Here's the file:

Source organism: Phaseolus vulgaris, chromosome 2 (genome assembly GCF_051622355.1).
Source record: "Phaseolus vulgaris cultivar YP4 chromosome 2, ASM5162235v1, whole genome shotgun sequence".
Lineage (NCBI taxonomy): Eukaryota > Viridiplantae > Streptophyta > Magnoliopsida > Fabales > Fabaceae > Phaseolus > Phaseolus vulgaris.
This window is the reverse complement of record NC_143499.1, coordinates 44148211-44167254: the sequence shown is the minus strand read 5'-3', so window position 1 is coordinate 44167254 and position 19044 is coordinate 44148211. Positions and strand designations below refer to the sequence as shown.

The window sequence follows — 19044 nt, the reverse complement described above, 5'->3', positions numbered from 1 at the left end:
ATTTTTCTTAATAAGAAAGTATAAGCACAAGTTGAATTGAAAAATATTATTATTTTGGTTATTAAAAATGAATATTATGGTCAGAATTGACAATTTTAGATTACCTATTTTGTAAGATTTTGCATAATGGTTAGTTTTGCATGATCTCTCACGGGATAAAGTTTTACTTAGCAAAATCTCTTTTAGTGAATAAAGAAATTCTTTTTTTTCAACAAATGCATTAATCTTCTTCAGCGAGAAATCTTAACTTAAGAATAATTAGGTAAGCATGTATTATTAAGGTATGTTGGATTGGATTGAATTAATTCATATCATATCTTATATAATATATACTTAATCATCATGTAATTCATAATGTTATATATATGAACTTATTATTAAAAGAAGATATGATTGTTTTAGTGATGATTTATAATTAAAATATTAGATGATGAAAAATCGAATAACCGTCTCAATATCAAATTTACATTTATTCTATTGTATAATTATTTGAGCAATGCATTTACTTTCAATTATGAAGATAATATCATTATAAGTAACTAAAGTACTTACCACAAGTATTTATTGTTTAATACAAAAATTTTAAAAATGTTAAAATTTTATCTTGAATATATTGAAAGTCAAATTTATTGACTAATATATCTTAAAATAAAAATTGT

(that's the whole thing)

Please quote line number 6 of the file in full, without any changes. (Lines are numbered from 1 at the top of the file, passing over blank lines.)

ATTTTTCTTAATAAGAAAGTATAAGCACAAGTTGAATTGAAAAATATTATTATTTTGGTTATTAAAAATGAATATTATGGTCAGAATTGACAATTTTAGATTACCTATTTTGTAAGATTTTGCATAATGGTTAGTTTTGCATGATCTCTCACGGGATAAAGTTTTACTTAGCAAAATCTCTTTTAGTGAATAAAGAAATTCTTTTTTTTCAACAAATGCATTAATCTTCTTCAGCGAGAAATCTTAACTTAAGAATAATTAGGTAAGCATGTATTATTAAGGTATGTTGGATTGGATTGAATTAATTCATATCATATCTTATATAATATATACTTAATCATCATGTAATTCATAATGTTATATATATGAACTTATTATTAAAAGAAGATATGATTGTTTTAGTGATGATTTATAATTAAAATATTAGATGATGAAAAATCGAATAACCGTCTCAATATCAAATTTACATTTATTCTATTGTATAATTATTTGAGCAATGCATTTACTTTCAATTATGAAGATAATATCATTATAAGTAACTAAAGTACTTACCACAAGTATTTATTGTTTAATACAAAAATTTTAAAAATGTTAAAATTTTATCTTGAATATATTGAAAGTCAAATTTATTGACTAATATATCTTAAAATAAAAATTGT